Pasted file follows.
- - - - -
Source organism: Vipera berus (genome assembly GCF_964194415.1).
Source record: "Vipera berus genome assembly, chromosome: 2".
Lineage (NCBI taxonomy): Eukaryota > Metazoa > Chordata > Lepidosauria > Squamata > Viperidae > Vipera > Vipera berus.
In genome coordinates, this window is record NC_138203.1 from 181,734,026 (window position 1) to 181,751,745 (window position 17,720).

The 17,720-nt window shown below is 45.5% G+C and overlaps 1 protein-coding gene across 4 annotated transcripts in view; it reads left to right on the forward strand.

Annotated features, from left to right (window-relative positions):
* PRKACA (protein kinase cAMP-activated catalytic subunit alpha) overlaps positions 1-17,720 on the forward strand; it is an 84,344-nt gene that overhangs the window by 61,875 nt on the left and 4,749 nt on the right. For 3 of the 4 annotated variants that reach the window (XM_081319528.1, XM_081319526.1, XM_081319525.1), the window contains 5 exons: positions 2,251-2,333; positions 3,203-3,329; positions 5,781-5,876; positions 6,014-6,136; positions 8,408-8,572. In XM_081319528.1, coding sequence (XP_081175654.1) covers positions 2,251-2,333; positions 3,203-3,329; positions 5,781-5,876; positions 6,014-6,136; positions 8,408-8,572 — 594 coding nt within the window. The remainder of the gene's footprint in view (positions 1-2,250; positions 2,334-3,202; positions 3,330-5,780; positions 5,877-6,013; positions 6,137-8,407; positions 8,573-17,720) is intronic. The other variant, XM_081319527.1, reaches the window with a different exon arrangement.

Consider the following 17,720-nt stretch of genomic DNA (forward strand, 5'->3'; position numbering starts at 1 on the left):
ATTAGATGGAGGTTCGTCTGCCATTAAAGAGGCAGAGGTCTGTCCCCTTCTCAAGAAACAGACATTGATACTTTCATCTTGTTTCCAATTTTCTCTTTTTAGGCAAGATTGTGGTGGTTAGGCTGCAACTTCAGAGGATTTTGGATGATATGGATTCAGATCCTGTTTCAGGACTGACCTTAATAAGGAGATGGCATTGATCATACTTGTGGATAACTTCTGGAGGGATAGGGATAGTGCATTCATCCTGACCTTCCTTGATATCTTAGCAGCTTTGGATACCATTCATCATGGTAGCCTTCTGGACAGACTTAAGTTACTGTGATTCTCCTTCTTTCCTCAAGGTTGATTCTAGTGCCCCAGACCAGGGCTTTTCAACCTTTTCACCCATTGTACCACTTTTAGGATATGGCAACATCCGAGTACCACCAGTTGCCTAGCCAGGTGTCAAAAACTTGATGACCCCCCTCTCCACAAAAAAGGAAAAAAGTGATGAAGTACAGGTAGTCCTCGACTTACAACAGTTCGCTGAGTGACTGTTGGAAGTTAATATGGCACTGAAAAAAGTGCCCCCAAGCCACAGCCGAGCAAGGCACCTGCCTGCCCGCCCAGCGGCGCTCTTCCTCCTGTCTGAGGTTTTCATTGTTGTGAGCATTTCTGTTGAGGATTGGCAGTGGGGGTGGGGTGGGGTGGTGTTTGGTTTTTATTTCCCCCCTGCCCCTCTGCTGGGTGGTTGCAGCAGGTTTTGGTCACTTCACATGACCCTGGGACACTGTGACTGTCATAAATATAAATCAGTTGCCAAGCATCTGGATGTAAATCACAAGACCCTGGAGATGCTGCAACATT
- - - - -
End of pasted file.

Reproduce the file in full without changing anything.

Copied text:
Source organism: Vipera berus (genome assembly GCF_964194415.1).
Source record: "Vipera berus genome assembly, chromosome: 2".
Lineage (NCBI taxonomy): Eukaryota > Metazoa > Chordata > Lepidosauria > Squamata > Viperidae > Vipera > Vipera berus.
In genome coordinates, this window is record NC_138203.1 from 181,734,026 (window position 1) to 181,751,745 (window position 17,720).

The 17,720-nt window shown below is 45.5% G+C and overlaps 1 protein-coding gene across 4 annotated transcripts in view; it reads left to right on the forward strand.

Annotated features, from left to right (window-relative positions):
* PRKACA (protein kinase cAMP-activated catalytic subunit alpha) overlaps positions 1-17,720 on the forward strand; it is an 84,344-nt gene that overhangs the window by 61,875 nt on the left and 4,749 nt on the right. For 3 of the 4 annotated variants that reach the window (XM_081319528.1, XM_081319526.1, XM_081319525.1), the window contains 5 exons: positions 2,251-2,333; positions 3,203-3,329; positions 5,781-5,876; positions 6,014-6,136; positions 8,408-8,572. In XM_081319528.1, coding sequence (XP_081175654.1) covers positions 2,251-2,333; positions 3,203-3,329; positions 5,781-5,876; positions 6,014-6,136; positions 8,408-8,572 — 594 coding nt within the window. The remainder of the gene's footprint in view (positions 1-2,250; positions 2,334-3,202; positions 3,330-5,780; positions 5,877-6,013; positions 6,137-8,407; positions 8,573-17,720) is intronic. The other variant, XM_081319527.1, reaches the window with a different exon arrangement.

Consider the following 17,720-nt stretch of genomic DNA (forward strand, 5'->3'; position numbering starts at 1 on the left):
ATTAGATGGAGGTTCGTCTGCCATTAAAGAGGCAGAGGTCTGTCCCCTTCTCAAGAAACAGACATTGATACTTTCATCTTGTTTCCAATTTTCTCTTTTTAGGCAAGATTGTGGTGGTTAGGCTGCAACTTCAGAGGATTTTGGATGATATGGATTCAGATCCTGTTTCAGGACTGACCTTAATAAGGAGATGGCATTGATCATACTTGTGGATAACTTCTGGAGGGATAGGGATAGTGCATTCATCCTGACCTTCCTTGATATCTTAGCAGCTTTGGATACCATTCATCATGGTAGCCTTCTGGACAGACTTAAGTTACTGTGATTCTCCTTCTTTCCTCAAGGTTGATTCTAGTGCCCCAGACCAGGGCTTTTCAACCTTTTCACCCATTGTACCACTTTTAGGATATGGCAACATCCGAGTACCACCAGTTGCCTAGCCAGGTGTCAAAAACTTGATGACCCCCCTCTCCACAAAAAAGGAAAAAAGTGATGAAGTACAGGTAGTCCTCGACTTACAACAGTTCGCTGAGTGACTGTTGGAAGTTAATATGGCACTGAAAAAAGTGCCCCCAAGCCACAGCCGAGCAAGGCACCTGCCTGCCCGCCCAGCGGCGCTCTTCCTCCTGTCTGAGGTTTTCATTGTTGTGAGCATTTCTGTTGAGGATTGGCAGTGGGGGTGGGGTGGGGTGGTGTTTGGTTTTTATTTCCCCCCTGCCCCTCTGCTGGGTGGTTGCAGCAGGTTTTGGTCACTTCACATGACCCTGGGACACTGTGACTGTCATAAATATAAATCAGTTGCCAAGCATCTGGATGTAAATCACAAGACCCTGGAGATGCTGCAACATT